- Written by webmin
I’ve had this picture hanging around in my Inbox for a while, courtesy Geoff Hacker, and I thought today, the anniversary of Henry Ford’s patent (2,269,451) for a method of producing a plastic-bodied car, would be as good a time as any to post it. We won’t get into the details of the car itself, which we already discussed four years ago today, but we do have to wonder who the men in the picture are and whether that’s Henry himself at the wheel of the car.
It’s a good guess that the man on the left is Robert A. Boyer, who headed Ford’s soybean and plastics research from 1930 to 1945, and who later invented soy protein-based synthetic meat, an indirect result of experiments (cut short by World War II) in creating synthetic wool out of soybeans while he was still at Ford. “We tested the wool fabric for salt content and other factors and one day – I’ll never forget it – it occurred to me that if we could make something for the outside of man, why not for the inside,” Boyer told Ralston Purina Magazine in 1970.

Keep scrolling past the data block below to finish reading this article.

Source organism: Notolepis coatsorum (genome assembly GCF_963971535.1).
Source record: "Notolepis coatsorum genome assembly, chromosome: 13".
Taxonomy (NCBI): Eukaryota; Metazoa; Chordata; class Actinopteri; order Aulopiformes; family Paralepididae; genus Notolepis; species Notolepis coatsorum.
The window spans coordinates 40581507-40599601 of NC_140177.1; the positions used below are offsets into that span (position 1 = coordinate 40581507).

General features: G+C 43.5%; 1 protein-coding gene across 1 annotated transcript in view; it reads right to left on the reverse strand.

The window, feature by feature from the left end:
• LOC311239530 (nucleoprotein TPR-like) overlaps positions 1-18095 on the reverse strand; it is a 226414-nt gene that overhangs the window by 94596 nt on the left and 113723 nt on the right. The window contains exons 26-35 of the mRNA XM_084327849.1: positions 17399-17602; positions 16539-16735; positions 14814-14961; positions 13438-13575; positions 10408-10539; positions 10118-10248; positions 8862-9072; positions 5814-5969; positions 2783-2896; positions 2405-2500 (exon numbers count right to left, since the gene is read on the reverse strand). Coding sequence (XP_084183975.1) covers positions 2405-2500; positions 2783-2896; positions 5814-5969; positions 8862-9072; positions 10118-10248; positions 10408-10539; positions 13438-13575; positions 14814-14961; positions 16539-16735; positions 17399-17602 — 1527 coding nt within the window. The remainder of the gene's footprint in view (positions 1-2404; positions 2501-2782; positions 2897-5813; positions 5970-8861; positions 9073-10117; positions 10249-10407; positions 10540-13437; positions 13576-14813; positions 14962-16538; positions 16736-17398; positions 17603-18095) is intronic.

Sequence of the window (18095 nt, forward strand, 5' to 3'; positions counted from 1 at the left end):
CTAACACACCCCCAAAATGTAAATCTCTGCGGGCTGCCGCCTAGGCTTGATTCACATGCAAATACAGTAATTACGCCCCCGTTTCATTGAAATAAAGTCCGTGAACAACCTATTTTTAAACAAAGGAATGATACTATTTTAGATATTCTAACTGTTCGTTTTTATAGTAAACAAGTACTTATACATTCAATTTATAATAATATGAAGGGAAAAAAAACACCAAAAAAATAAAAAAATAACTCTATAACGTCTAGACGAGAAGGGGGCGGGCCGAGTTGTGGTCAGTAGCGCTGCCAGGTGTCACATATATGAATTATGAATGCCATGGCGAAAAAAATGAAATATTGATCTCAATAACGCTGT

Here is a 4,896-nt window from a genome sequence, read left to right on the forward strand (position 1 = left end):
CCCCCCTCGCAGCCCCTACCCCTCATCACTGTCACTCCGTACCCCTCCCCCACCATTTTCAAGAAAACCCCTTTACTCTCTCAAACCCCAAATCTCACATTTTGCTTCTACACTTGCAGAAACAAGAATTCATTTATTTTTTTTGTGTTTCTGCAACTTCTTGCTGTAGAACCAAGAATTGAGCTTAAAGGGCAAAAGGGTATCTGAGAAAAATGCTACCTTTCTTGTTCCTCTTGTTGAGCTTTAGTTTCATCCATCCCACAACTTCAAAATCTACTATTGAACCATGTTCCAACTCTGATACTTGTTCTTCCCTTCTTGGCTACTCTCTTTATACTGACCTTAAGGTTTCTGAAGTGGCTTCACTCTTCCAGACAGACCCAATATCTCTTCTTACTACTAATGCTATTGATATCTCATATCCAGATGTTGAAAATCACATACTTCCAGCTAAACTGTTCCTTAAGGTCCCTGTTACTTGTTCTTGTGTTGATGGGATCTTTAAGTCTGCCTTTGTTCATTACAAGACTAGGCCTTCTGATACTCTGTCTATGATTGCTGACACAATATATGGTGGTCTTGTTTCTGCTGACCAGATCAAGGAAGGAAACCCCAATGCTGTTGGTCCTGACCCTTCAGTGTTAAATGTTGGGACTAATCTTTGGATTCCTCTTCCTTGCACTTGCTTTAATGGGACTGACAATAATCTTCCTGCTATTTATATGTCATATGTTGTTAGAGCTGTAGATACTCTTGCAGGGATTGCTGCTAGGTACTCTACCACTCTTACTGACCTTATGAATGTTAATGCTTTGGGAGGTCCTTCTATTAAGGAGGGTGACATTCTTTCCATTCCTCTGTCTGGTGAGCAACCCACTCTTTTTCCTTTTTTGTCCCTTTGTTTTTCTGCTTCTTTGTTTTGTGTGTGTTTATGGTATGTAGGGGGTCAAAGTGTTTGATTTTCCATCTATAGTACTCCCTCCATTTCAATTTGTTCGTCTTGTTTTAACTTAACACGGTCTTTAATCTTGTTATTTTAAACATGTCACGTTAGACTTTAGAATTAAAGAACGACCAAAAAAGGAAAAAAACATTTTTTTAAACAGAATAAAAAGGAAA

Thank you, Mr. Boyer, for all that you have done.
UPDATE: Thanks to Hugo90 for uploading the below picture of the plastic-bodied car to the Hemmings Nation Flickr pool:
The photo appears to be taken at the same time as the above photo was taken. We see that the driver is not Henry Ford, rather he appears to be Lowell Overly, the designer of the plastic car. And judging from the people in the background, we’re going to assume that these two pictures were taken either at the public introduction of the plastic-bodied car at Dearborn Days on August 13, 1941, or later that year at the Michigan State Fairgrounds.